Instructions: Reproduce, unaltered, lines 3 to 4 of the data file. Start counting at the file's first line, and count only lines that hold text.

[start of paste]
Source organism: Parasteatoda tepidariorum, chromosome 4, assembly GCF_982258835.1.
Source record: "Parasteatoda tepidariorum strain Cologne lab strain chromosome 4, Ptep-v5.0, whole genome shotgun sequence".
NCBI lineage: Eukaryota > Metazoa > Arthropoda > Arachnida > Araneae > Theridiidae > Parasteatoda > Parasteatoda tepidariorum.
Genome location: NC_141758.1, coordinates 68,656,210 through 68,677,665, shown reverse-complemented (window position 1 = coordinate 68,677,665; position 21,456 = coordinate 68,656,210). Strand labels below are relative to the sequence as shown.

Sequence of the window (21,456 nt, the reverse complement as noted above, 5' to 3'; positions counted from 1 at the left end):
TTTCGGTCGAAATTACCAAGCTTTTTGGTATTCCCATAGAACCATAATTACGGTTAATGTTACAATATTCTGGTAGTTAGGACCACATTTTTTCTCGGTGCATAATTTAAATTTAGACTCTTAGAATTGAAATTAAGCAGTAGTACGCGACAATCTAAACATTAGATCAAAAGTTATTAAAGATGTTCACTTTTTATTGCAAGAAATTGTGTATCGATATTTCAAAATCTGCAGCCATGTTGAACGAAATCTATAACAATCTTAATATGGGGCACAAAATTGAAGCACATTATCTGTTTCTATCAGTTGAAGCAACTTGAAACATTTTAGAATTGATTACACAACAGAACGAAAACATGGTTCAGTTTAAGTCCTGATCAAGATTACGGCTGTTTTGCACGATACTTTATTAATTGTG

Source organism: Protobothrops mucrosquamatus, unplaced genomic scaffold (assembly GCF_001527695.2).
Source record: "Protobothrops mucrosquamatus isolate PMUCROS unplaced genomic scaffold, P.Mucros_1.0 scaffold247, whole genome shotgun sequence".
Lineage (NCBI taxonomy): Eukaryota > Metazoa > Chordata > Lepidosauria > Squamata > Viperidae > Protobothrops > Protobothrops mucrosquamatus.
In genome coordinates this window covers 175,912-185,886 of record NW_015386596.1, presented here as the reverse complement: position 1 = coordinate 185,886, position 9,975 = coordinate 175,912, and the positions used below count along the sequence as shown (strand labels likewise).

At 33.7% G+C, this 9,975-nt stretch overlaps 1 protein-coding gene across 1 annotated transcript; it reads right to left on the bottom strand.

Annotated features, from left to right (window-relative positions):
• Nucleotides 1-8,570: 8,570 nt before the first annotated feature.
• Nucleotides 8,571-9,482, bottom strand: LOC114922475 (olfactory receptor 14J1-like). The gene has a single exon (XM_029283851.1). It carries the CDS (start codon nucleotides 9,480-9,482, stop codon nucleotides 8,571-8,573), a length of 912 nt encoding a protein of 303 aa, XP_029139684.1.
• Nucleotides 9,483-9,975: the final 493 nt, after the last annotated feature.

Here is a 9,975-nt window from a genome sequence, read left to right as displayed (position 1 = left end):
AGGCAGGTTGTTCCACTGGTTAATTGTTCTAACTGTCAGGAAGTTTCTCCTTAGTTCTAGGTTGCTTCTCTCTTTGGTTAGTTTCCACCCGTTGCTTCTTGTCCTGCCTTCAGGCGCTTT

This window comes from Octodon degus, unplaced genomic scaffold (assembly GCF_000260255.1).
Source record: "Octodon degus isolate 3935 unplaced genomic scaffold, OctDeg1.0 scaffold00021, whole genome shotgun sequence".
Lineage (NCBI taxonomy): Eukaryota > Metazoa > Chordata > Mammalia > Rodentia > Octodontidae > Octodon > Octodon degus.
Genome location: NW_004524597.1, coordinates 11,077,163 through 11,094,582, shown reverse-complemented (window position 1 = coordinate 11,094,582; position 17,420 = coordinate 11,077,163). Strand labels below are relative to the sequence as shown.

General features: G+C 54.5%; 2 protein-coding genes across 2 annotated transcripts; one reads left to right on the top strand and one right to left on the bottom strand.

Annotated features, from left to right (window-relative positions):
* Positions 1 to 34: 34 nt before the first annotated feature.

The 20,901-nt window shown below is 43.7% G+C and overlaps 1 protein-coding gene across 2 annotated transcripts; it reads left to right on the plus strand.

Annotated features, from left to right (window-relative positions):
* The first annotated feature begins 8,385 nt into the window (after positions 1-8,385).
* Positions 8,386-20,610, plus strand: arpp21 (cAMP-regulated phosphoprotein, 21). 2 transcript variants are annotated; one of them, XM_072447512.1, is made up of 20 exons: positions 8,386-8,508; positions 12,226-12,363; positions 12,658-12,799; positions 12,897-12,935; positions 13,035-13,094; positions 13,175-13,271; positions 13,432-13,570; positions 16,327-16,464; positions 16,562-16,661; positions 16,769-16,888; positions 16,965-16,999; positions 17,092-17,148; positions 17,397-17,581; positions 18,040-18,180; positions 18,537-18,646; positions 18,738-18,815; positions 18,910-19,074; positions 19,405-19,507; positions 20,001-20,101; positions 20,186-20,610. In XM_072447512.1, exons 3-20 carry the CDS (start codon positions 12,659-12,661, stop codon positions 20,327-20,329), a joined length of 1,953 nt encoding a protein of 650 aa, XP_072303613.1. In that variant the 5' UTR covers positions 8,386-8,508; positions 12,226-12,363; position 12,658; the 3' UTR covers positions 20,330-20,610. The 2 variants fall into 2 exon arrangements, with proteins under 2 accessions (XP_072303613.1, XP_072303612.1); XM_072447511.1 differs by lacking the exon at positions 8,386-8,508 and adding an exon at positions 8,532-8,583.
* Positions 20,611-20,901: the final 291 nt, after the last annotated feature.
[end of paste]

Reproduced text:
NCBI lineage: Eukaryota > Metazoa > Arthropoda > Arachnida > Araneae > Theridiidae > Parasteatoda > Parasteatoda tepidariorum.
Genome location: NC_141758.1, coordinates 68,656,210 through 68,677,665, shown reverse-complemented (window position 1 = coordinate 68,677,665; position 21,456 = coordinate 68,656,210). Strand labels below are relative to the sequence as shown.